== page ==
Women in Maritime with Jennifer Sommer

INFORM’s Matthew Wittemeier took the time to sit down with Jennifer Sommer, Associate Partner and Head of IT Consulting at HPC Hamburg Port Consulting, to find out how ones gets from a Doctorate in Mathematics to the maritime industry.


An Introduction

MW: How did you get started working in maritime? 

JS: To give the answer, let me go back a bit further. After studying maths in university, I was offered to dive even deeper into the sciences by doing my PhD in maths. I decided to do it because I was passionate about the topic. That passion is always driving me. In this case, it was analyzing the behavior of stochastic networks with unstable, meaning overloaded, and unreliable nodes. I was eager to bring this topic forward.  

This curiosity about a topic was one part of my choice to go into maritime, but frankly speaking, an important aspect of my decision was simply a good gut feeling, which is often the case for me. After all the theoretical work at the university, I was looking for a new challenge in a very tangible field. I wanted something you can easily describe to family and friends because everyone has an image of what the port business looks like, especially when you live in a port city like Hamburg. There is more complexity if you look behind the curtains. I am still passionate about it, and I love that there is always something new that I can learn. 

MW: When did you know you wanted to work in maritime. Was it while you were still studying, or were you actively looking for jobs at that point?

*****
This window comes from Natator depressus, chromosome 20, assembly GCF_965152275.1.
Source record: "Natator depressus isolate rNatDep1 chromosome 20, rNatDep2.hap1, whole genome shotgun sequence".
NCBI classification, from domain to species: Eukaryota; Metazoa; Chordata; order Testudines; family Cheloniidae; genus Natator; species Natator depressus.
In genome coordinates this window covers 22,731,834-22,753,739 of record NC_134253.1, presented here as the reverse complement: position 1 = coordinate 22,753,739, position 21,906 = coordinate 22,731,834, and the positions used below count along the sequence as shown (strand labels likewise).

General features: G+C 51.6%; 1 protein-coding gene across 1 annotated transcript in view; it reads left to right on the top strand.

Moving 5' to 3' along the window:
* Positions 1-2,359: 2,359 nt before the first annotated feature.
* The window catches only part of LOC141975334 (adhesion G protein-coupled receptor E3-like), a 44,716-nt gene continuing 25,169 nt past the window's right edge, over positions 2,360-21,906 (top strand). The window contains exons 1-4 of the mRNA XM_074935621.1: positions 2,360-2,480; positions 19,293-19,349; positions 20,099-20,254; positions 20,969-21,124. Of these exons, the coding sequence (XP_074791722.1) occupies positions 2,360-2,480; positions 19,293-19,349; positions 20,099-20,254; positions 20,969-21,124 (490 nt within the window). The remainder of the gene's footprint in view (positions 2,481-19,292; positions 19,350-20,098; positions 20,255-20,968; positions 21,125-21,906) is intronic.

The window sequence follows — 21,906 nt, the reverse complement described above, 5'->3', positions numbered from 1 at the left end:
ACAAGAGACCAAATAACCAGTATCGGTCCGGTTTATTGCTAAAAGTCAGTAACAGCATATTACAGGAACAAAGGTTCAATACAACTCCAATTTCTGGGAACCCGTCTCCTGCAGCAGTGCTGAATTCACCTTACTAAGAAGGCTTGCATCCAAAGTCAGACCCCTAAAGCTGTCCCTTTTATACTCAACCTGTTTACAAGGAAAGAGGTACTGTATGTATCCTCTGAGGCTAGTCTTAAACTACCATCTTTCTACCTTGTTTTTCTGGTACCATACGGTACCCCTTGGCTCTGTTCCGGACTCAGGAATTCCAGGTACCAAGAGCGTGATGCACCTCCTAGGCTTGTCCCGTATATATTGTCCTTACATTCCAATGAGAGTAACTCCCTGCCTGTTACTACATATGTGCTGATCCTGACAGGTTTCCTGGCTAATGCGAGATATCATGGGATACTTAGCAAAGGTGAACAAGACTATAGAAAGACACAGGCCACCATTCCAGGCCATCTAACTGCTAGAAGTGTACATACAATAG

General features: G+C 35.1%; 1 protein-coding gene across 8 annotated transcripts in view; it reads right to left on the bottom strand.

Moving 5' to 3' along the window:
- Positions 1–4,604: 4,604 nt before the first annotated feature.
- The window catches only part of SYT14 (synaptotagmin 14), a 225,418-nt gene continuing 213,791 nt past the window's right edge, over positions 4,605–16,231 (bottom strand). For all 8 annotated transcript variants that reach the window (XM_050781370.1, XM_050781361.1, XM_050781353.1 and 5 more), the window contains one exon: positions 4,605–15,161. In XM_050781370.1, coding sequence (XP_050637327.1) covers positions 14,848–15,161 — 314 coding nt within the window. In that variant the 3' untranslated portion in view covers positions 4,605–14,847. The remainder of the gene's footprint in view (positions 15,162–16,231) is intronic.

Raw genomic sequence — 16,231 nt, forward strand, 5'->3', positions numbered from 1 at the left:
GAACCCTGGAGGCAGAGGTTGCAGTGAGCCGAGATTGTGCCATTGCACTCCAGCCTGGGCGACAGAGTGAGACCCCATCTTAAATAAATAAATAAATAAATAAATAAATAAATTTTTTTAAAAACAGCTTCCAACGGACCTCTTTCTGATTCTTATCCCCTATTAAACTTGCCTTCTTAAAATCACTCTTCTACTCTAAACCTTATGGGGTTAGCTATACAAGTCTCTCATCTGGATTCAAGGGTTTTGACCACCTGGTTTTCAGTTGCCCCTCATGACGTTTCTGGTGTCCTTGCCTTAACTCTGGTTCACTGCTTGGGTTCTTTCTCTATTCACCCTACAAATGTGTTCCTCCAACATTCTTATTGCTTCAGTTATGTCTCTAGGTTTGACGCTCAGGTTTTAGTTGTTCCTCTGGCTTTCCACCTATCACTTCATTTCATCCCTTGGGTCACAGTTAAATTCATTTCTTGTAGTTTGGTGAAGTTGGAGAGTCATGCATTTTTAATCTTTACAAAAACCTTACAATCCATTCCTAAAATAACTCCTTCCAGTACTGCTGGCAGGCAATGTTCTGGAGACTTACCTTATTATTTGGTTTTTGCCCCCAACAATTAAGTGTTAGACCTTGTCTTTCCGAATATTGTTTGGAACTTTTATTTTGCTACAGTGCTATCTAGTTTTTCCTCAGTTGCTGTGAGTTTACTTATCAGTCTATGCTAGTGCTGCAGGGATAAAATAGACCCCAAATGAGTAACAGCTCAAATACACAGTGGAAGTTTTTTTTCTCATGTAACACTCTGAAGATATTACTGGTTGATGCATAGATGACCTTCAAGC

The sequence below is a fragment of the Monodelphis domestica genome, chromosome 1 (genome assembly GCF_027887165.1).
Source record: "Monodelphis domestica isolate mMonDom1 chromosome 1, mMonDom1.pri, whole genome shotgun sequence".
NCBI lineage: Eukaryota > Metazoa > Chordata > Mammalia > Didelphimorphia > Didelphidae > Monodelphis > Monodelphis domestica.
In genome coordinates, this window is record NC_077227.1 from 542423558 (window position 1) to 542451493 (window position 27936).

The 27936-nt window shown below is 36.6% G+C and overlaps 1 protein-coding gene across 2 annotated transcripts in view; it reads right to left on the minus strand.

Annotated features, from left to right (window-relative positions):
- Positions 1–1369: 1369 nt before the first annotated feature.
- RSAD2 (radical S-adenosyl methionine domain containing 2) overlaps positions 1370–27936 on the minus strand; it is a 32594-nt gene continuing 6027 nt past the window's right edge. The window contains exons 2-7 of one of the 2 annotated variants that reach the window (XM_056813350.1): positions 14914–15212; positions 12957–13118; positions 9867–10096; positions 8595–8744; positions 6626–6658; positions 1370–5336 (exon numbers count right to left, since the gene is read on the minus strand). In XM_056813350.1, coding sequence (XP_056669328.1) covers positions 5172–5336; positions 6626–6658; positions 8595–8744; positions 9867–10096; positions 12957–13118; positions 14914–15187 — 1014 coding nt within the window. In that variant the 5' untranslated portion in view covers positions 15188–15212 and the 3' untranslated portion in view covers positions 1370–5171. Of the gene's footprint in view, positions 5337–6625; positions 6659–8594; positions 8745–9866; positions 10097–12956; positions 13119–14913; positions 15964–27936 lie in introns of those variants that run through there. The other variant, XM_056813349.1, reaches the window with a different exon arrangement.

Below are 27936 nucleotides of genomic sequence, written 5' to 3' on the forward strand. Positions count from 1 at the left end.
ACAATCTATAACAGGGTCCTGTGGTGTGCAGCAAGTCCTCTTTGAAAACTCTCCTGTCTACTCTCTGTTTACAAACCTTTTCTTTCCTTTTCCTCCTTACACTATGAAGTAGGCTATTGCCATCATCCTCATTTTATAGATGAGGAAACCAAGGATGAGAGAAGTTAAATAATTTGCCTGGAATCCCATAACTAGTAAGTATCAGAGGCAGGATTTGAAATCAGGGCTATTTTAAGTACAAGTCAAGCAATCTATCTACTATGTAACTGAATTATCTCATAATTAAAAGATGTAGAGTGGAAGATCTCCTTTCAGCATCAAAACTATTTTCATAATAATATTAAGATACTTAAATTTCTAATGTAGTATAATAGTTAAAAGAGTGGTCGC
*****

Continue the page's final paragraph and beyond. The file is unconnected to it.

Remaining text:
JS: I was about to finalize my PhD thesis, and I was looking for something not too abstract, but still an attractive field with a lot of complexity behind the processes. At the very first glance, the maritime industry looks like it may be easy. On the surface, it is a process to transport a container from A to B, for example. But if you look deeper into the IT, the opportunities to optimise and to automate are immense. There’s definitely more than meets the eye. 

MW: Definitely. You mentioned that you started eight years ago with HPC as a software developer. What were some of the biggest challenges you faced as a woman? 

JS: Starting as a newbie can be a challenge. I became a member of the software development team at HPC. My roles were quality manager, requirement engineer, and IT project manager. I still remember my first project. We developed and implemented a new software for the Container Terminal Burchardkai in Hamburg, a semi-automated container terminal. This was exciting for me. While the integration into the experienced team was not an issue, working in these responsible roles for such an important project was new for me. I was so absorbed by the tasks that I did not realise I was the only woman involved in this project. This was a new topic, new domain, and new industry. I was able to learn about the terminal’s operational processes and build profound knowledge of the domain and industry. 

MW: You mentioned that a year ago you were promoted to associate partner, and you’ve recently accepted a promotion. What was the process like to get where you are?